________________ CM . . . . Volume XX Number 7. . . .October 18, 2013


The Story of the Blackfoot People: Niitsitapiisinni.

The Blackfoot Gallery Committee.
Richmond Hill, ON: Firefly Books, 2013.
104 pp., pbk., $19.95.
ISBN 978-1-77085-181-8.

Subject Heading:
Siksika Indians-History.

Grades 4 and up / Ages 9 and up.

Review by Gail de Vos.

**** /4



Niitawashsi is our name for our territory. Our ancient stories tell us that we were given this territory by Ihtsi-pai-tapi-yopa, our Creator and Essence of Life. These stories assert our right to exist here.

Our traditional territory extended from Ponoka-si-sahta (Elk River, the North Saskatchewan River) south to Otahkoi-tah-tayi (the Yellowstone River). We lived along the eastern slopes of the Rocky Mountains and eastward beyond Omahski-spatsi-koyii (the Great Sand Hills in what is now Saskatchewan). It is an immense land, with some of the richest natural resources in the world.

We knew every detail of this land. Our people traveled constantly throughout it, and their trails were well marked along the grasslands. They lived by hunting game and collecting plants. By moving camp frequently, they were able to avid depleting the resources in any one area. Our people knew the places were different plants grew and where game was plentiful. Their lives were nomadic, but their movement were not aimless: they always traveled with a purpose. (p. 12)

One of our ancient stories tells of the time Napi gave his buffalo robe to a big rock and then took it back again. No animal could stop this rock as it chased Napi. Finally, two small birds dived at the rock and burst it to pieces. The big rock near the town of Okotoks, Alberta, is part of the rock that chased Napi. The rest of the debris is scattered southward along the foothills of Alberta and Montana. The name Okotoks comes from the Blackfoot word
Ohkohtok, which means rock. (Sidebar, p. 16)


Filled to the brim with photographs, illustrations, stories, and information collected by the Glenbow Museum from elders for their exhibit of “The Blackfoot Legacy”, the book was originally published in 2001. Since that time, the value of this legacy and the accompanying information has become even more important to be shared, not only in the traditional territory of the Blackfoot in Canada and the United States, but with people residing outside those borders.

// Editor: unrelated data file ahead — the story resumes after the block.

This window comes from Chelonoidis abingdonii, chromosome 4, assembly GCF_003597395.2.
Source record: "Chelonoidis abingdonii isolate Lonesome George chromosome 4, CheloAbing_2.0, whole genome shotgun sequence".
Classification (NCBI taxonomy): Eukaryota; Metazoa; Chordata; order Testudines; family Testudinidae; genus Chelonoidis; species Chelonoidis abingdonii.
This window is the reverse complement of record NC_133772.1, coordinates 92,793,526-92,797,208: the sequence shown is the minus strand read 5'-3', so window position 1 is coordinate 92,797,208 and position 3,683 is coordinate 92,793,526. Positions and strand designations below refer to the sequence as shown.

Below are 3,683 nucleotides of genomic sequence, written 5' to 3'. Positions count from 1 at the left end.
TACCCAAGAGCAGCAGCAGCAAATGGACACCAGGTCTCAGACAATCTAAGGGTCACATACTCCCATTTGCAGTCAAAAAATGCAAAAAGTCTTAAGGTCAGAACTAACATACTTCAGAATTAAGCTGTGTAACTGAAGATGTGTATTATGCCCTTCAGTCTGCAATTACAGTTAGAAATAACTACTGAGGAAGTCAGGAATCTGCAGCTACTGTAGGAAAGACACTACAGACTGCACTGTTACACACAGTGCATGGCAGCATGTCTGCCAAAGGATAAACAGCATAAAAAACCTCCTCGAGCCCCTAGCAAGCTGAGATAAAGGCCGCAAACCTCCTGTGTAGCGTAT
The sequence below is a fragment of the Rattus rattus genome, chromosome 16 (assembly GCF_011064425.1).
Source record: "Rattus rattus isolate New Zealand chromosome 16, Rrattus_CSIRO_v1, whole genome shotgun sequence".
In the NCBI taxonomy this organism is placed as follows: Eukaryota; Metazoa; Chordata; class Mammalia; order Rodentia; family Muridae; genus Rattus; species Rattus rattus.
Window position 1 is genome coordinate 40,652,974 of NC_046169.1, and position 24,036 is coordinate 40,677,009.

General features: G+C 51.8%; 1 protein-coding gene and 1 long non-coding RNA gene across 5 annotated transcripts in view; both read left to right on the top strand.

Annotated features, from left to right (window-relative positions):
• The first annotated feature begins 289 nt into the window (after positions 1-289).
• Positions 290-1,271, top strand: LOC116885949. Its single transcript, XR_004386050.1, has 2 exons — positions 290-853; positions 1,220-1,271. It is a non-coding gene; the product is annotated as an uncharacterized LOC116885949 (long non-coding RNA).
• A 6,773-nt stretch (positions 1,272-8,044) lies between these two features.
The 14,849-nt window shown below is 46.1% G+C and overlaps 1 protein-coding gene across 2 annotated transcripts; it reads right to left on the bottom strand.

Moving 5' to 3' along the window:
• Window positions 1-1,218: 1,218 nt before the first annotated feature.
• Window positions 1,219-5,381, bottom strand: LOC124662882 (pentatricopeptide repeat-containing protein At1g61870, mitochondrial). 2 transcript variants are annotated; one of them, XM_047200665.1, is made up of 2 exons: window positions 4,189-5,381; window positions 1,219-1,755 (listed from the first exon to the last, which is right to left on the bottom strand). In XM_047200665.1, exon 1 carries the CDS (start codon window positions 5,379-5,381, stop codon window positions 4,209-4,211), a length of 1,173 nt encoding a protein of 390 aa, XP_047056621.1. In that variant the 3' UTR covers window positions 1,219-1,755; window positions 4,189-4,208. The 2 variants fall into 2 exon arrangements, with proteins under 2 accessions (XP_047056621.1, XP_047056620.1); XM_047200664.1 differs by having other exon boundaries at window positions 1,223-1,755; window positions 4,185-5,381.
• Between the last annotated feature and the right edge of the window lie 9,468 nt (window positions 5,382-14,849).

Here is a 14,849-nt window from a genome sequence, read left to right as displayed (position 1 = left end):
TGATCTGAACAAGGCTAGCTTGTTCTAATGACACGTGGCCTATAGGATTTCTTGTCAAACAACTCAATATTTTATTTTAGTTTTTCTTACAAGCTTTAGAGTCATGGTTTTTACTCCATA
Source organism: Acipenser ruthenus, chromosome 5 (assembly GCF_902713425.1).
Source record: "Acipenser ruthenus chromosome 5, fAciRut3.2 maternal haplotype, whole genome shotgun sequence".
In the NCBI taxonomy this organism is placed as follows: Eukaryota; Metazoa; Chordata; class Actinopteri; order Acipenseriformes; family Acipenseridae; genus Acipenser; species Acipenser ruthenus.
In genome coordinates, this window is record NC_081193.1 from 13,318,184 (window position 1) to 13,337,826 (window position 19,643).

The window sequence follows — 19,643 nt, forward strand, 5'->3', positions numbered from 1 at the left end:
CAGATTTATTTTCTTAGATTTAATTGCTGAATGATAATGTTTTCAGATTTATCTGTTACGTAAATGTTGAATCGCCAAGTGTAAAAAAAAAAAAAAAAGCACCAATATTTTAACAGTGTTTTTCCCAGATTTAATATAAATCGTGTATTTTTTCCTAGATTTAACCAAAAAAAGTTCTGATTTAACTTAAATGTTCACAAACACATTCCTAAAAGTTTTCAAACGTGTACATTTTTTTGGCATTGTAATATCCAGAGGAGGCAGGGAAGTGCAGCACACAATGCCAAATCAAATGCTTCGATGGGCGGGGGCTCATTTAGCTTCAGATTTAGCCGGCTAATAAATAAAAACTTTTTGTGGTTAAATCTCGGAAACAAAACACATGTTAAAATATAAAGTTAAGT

internal art     My living in Central Alberta, slightly north of the demarcation line of the North Saskatchewan River for the traditional territory of the Blackfoot, means that I am much more familiar with Cree traditions and cultures and appreciate the information gained from reading this book even more. I particularly appreciated that, while the history and traditions were a major focus of the presented information, there was every indication that the Blackfoot people, culture and traditions were vibrant and relevant in today’s contemporary society. I also appreciated that the book included information about the entire territory which stretches beyond the artificial current borders established by governmental officials.

     The information and stories presented in the seven chapters remind the reader of the foundation and growth of this proud and germane nation. Readers explore the way of life of the Blackfoot, their world view, their coexistence with each other and their neighbours, the physical territory, and the end of the buffalo days. An extensive glossary of Blackfoot terms, image credits and bibliography and an index complete the package.

     Colour, copious photographs, both in colour and black-and-white, creative and aesthetic layouts, along with eclectic sidebars and quotes offer readers an enlightening and effective expedition into the past and a perceptive and purposeful pathway for a broader understanding and appreciation of the Blackfoot people.

     Highly recommended for all collections. Also recommended: Glenbow Website: http://www.glenbow.org/blackfoot/en/html/index.htm

Highly Recommended.

Gail de Vos teaches at the School of Library and Information Studies for the University of Alberta and San Jose State University. She is the author of nine books on storytelling and folklore.

To comment on this title or this review, send mail to cm@umanitoba.ca.

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